The International Fund for Agricultural Development (IFAD) and the Lao Government have committed to improving nutrition in rural areas with US$85.29 million pledged for the effort.
Of the funding, IFAD is providing US $21.03 million as the German Ministry for Economic Cooperation and Development and the Green Climate Fund contribute the rest.
IFAD is co-financing two projects in the Lao PDR: the Partnerships for Irrigation and Commercialisation of Smallholder Agriculture (PICSA) project (US $30 million; 2019-2025), which focuses on intensified agricultural development, value-chain development and improved nutritional practices; and the new Agriculture For Nutrition Phase 2 (AFN Phase 2) project (US $48.30 million; 2023-2029), which builds on the results and experiences of AFN in improving food and nutrition security, enhancing climate resilience and increasing small-scale farmers’ incomes.
PICSA aims to reach 89,440 small-scale farmers and their families across 17,200 households in 353 villages of 19 districts in four provinces, including Xieng Khuang, Huaphan, Xaybouly and Luang Prabang.
These households include the nutritionally vulnerable extreme poor, poor and near-poor households. The project comprises three components: (i) intensified agricultural development; (ii) value chains developed; (iii) improved nutritional practices.
While the Lao PDR has seen significant economic growth over the last two decades, the COVID-19 pandemic, climate shocks and situation in Ukraine have constrained efforts to improve living conditions in recent years, leading to declining growth and an increase in unemployment rates and the cost of living.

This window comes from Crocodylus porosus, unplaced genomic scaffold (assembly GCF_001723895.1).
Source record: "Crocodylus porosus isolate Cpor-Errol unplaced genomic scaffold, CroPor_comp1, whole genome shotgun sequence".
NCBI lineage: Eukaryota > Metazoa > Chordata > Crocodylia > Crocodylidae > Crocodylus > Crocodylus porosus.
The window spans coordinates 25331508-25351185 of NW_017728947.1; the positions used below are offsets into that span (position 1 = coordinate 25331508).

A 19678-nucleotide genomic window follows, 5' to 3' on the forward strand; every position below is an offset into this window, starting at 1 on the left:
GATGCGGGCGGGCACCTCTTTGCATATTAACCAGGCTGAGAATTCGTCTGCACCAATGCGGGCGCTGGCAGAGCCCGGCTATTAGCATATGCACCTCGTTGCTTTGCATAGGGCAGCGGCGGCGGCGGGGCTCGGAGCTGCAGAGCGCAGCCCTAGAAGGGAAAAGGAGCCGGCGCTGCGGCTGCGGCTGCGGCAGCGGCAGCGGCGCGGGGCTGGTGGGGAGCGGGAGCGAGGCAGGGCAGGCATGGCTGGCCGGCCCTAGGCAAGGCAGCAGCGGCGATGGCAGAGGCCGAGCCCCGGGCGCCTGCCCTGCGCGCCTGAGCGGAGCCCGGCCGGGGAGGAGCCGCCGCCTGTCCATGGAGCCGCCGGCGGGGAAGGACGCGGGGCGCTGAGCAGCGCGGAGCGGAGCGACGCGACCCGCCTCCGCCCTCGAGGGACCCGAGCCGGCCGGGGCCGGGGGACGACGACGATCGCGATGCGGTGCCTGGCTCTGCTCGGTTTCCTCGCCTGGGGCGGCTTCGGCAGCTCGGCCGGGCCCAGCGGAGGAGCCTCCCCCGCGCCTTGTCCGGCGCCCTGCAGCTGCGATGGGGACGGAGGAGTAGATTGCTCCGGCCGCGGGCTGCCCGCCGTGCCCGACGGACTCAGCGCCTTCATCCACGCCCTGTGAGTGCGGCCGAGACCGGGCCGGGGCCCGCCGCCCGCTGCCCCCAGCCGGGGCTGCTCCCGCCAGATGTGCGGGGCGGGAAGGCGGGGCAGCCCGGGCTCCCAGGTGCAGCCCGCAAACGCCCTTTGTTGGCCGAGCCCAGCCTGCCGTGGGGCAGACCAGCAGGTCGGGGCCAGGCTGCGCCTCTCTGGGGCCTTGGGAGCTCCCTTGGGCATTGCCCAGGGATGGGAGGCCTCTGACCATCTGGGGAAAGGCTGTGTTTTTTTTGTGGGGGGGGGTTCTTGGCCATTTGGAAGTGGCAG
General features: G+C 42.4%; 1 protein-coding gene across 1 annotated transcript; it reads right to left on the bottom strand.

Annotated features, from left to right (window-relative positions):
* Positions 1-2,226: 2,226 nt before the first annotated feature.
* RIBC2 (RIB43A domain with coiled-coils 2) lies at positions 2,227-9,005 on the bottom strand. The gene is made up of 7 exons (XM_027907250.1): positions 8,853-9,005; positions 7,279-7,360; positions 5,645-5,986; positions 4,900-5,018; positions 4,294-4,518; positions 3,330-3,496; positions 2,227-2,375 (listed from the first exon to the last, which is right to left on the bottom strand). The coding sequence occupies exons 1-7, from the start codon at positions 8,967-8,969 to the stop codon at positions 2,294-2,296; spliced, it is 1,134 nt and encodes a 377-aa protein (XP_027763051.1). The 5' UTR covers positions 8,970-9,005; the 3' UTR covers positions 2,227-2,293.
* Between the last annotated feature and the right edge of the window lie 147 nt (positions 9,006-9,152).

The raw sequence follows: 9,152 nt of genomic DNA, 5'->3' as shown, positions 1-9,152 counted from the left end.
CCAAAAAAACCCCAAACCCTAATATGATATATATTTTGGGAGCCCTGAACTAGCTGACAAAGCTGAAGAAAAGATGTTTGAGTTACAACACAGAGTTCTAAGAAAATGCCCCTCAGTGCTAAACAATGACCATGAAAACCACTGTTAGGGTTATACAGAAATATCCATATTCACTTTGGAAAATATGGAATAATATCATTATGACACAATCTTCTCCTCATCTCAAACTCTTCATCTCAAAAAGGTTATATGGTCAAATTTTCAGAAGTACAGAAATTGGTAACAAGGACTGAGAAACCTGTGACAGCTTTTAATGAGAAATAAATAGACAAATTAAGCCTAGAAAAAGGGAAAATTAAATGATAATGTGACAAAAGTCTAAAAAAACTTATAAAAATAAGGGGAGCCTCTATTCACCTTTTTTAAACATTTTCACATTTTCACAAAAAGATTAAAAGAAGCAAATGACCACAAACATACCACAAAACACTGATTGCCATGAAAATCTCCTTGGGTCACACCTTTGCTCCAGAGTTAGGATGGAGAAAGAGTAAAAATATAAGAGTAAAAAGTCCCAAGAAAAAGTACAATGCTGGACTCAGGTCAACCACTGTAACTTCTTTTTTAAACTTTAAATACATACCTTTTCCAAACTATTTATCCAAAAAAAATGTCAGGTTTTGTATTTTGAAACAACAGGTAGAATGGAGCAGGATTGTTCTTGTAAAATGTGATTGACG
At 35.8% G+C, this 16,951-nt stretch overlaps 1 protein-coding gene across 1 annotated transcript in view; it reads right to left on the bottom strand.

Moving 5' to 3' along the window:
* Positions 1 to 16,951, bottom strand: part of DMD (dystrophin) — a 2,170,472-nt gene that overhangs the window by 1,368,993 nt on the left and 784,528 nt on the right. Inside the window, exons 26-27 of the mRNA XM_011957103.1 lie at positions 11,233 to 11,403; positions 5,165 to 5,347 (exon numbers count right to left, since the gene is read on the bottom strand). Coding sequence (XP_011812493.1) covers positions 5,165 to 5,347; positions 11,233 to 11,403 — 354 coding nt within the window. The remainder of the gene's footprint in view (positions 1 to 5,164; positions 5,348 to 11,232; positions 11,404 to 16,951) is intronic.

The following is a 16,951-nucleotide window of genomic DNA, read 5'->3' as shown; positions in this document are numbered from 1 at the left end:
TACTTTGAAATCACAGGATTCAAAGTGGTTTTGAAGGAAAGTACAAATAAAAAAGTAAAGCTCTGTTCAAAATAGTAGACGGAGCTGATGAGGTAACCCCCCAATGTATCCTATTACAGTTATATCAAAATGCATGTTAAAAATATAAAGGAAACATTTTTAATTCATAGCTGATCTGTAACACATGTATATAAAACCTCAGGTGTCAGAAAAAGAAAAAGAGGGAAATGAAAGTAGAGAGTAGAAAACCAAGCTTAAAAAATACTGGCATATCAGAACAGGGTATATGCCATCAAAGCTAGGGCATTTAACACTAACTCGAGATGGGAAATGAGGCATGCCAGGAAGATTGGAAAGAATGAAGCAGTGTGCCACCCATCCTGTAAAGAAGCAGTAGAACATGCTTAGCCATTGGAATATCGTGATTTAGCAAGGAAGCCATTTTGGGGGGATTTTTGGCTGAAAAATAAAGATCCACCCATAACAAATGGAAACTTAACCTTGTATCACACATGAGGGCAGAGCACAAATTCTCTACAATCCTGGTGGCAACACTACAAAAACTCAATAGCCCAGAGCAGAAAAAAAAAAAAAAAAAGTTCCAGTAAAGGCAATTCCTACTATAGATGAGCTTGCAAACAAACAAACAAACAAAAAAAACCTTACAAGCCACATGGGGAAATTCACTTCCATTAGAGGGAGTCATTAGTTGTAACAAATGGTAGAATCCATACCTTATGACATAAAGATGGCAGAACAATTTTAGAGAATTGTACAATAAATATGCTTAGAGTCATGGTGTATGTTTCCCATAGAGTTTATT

The crisis has taken a serious toll on rural families, already disproportionately affected by poverty, food insecurity and malnutrition.
Over 60 per cent of people in the Lao PDR live in rural areas, and many depend on agriculture for their livelihoods. Most farmers use traditional farming methods and lack access to functional irrigation and good roads. Many struggle to meet household food requirements, making malnutrition a critical issue.
Malnutrition levels remain high, with a third of children under five years of age stunted, and 40 per cent of women found to be anaemic.
“Small-scale farmers in the Lao PDR are a great example of the kind of potential we can unlock for rural people and communities in collaboration with our partners,” said Associate Vice-President of the Strategy and Knowledge Department at the International Fund for Agricultural Development (IFAD) Ms Jyotsna Puri.
“If we can provide access to finance, training, technology and markets, we can help rural families build more prosperous lives for themselves and reduce hunger and malnutrition. IFAD has longstanding experience around the world in working with governments to transform rural areas and we’ve seen the results of this partnership in our work with the Lao PDR as well,” she added.
Ms Jyotsna Puri and IFAD’s Regional Director for Asia and the Pacific Ms Reehana Raza are visiting the Lao PDR between Jan 31 and Feb 1.
The visit focuses on the role of small-scale farmers in improving household nutrition and food security through sustainable agriculture.
The IFAD delegation and the UN Resident Coordinator, Sara Sekkenes, visited Oudomxay Province and saw first-hand the results of IFAD’s support through the Agriculture for Nutrition programme (AFN Phase I), financed by the Global Agriculture and Food Security Programme (GAFSP) and managed by IFAD. Oudomxay Provincial Vice-Governor Ounkeo Ounalom and provincial and district authorities introduced the UN delegation to small-scale farmers who have learnt, through the AFN programme, to produce crops and livestock responding to market demands and also to connect to and collaborate with the private sector.
The delegation also met members of an agricultural production group who received grants to raise fish, pigs and poultry and grow vegetables for nutritiously balanced meals and additional incomes.
Source: Lao News Agency